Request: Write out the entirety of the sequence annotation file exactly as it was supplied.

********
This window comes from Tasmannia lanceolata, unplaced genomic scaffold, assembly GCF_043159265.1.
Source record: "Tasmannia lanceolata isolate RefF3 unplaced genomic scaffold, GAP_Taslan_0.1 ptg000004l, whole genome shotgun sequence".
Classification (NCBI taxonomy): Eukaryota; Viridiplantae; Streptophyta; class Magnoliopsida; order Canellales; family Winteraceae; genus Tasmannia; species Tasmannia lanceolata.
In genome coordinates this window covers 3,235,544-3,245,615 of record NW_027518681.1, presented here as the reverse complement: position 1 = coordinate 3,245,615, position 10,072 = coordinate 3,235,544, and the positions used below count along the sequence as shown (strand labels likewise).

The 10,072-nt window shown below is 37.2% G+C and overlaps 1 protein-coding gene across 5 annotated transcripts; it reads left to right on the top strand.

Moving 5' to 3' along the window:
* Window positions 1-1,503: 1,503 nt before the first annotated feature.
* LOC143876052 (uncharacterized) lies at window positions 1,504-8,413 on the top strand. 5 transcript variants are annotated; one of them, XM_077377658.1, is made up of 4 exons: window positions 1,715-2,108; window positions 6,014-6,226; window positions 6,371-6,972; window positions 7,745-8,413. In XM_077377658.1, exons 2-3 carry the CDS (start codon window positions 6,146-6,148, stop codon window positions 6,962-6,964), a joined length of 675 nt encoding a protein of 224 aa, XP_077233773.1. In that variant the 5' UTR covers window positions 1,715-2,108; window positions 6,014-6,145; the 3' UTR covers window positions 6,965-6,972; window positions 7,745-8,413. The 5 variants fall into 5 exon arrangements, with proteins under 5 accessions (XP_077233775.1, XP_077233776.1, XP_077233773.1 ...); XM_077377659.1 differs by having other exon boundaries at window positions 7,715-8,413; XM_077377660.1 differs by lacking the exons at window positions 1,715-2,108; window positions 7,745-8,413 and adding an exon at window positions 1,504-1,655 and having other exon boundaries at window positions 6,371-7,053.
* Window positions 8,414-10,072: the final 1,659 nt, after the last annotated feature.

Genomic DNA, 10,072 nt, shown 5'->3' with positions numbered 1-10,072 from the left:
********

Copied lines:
This window comes from Tasmannia lanceolata, unplaced genomic scaffold, assembly GCF_043159265.1.
Source record: "Tasmannia lanceolata isolate RefF3 unplaced genomic scaffold, GAP_Taslan_0.1 ptg000004l, whole genome shotgun sequence".
Classification (NCBI taxonomy): Eukaryota; Viridiplantae; Streptophyta; class Magnoliopsida; order Canellales; family Winteraceae; genus Tasmannia; species Tasmannia lanceolata.
In genome coordinates this window covers 3,235,544-3,245,615 of record NW_027518681.1, presented here as the reverse complement: position 1 = coordinate 3,245,615, position 10,072 = coordinate 3,235,544, and the positions used below count along the sequence as shown (strand labels likewise).

The 10,072-nt window shown below is 37.2% G+C and overlaps 1 protein-coding gene across 5 annotated transcripts; it reads left to right on the top strand.

Moving 5' to 3' along the window:
* Window positions 1-1,503: 1,503 nt before the first annotated feature.
* LOC143876052 (uncharacterized) lies at window positions 1,504-8,413 on the top strand. 5 transcript variants are annotated; one of them, XM_077377658.1, is made up of 4 exons: window positions 1,715-2,108; window positions 6,014-6,226; window positions 6,371-6,972; window positions 7,745-8,413. In XM_077377658.1, exons 2-3 carry the CDS (start codon window positions 6,146-6,148, stop codon window positions 6,962-6,964), a joined length of 675 nt encoding a protein of 224 aa, XP_077233773.1. In that variant the 5' UTR covers window positions 1,715-2,108; window positions 6,014-6,145; the 3' UTR covers window positions 6,965-6,972; window positions 7,745-8,413. The 5 variants fall into 5 exon arrangements, with proteins under 5 accessions (XP_077233775.1, XP_077233776.1, XP_077233773.1 ...); XM_077377659.1 differs by having other exon boundaries at window positions 7,715-8,413; XM_077377660.1 differs by lacking the exons at window positions 1,715-2,108; window positions 7,745-8,413 and adding an exon at window positions 1,504-1,655 and having other exon boundaries at window positions 6,371-7,053.
* Window positions 8,414-10,072: the final 1,659 nt, after the last annotated feature.

Genomic DNA, 10,072 nt, shown 5'->3' with positions numbered 1-10,072 from the left: